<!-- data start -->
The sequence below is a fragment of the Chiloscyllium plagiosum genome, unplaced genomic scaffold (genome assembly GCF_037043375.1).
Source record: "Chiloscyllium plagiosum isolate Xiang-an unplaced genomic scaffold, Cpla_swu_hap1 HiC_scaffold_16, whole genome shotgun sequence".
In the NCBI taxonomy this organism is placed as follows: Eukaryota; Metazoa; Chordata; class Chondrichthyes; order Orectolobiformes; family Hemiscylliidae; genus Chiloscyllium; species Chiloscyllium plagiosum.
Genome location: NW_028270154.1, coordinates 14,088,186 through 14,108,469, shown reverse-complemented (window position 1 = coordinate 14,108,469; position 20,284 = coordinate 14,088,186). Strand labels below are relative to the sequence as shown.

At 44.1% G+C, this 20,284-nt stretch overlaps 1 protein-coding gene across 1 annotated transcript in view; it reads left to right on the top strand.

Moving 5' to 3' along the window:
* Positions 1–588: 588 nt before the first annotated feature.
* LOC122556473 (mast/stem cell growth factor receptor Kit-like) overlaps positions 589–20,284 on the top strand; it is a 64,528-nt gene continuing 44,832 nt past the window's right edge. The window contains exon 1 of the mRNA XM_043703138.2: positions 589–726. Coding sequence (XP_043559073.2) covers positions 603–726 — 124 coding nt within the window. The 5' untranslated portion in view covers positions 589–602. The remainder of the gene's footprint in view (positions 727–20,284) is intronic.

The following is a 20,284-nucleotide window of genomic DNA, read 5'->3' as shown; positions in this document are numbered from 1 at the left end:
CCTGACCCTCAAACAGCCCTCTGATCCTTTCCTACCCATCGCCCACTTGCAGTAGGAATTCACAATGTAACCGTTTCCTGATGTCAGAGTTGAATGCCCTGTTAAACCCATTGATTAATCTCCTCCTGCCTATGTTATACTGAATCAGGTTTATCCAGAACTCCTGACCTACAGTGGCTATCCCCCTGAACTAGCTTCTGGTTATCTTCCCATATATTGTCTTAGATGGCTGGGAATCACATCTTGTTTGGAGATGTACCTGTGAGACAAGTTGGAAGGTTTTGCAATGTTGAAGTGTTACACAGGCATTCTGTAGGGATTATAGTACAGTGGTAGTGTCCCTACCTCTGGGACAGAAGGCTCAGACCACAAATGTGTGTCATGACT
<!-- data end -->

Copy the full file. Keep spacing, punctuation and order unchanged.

The sequence below is a fragment of the Chiloscyllium plagiosum genome, unplaced genomic scaffold (genome assembly GCF_037043375.1).
Source record: "Chiloscyllium plagiosum isolate Xiang-an unplaced genomic scaffold, Cpla_swu_hap1 HiC_scaffold_16, whole genome shotgun sequence".
In the NCBI taxonomy this organism is placed as follows: Eukaryota; Metazoa; Chordata; class Chondrichthyes; order Orectolobiformes; family Hemiscylliidae; genus Chiloscyllium; species Chiloscyllium plagiosum.
Genome location: NW_028270154.1, coordinates 14,088,186 through 14,108,469, shown reverse-complemented (window position 1 = coordinate 14,108,469; position 20,284 = coordinate 14,088,186). Strand labels below are relative to the sequence as shown.

At 44.1% G+C, this 20,284-nt stretch overlaps 1 protein-coding gene across 1 annotated transcript in view; it reads left to right on the top strand.

Moving 5' to 3' along the window:
* Positions 1–588: 588 nt before the first annotated feature.
* LOC122556473 (mast/stem cell growth factor receptor Kit-like) overlaps positions 589–20,284 on the top strand; it is a 64,528-nt gene continuing 44,832 nt past the window's right edge. The window contains exon 1 of the mRNA XM_043703138.2: positions 589–726. Coding sequence (XP_043559073.2) covers positions 603–726 — 124 coding nt within the window. The 5' untranslated portion in view covers positions 589–602. The remainder of the gene's footprint in view (positions 727–20,284) is intronic.

The following is a 20,284-nucleotide window of genomic DNA, read 5'->3' as shown; positions in this document are numbered from 1 at the left end:
CCTGACCCTCAAACAGCCCTCTGATCCTTTCCTACCCATCGCCCACTTGCAGTAGGAATTCACAATGTAACCGTTTCCTGATGTCAGAGTTGAATGCCCTGTTAAACCCATTGATTAATCTCCTCCTGCCTATGTTATACTGAATCAGGTTTATCCAGAACTCCTGACCTACAGTGGCTATCCCCCTGAACTAGCTTCTGGTTATCTTCCCATATATTGTCTTAGATGGCTGGGAATCACATCTTGTTTGGAGATGTACCTGTGAGACAAGTTGGAAGGTTTTGCAATGTTGAAGTGTTACACAGGCATTCTGTAGGGATTATAGTACAGTGGTAGTGTCCCTACCTCTGGGACAGAAGGCTCAGACCACAAATGTGTGTCATGACT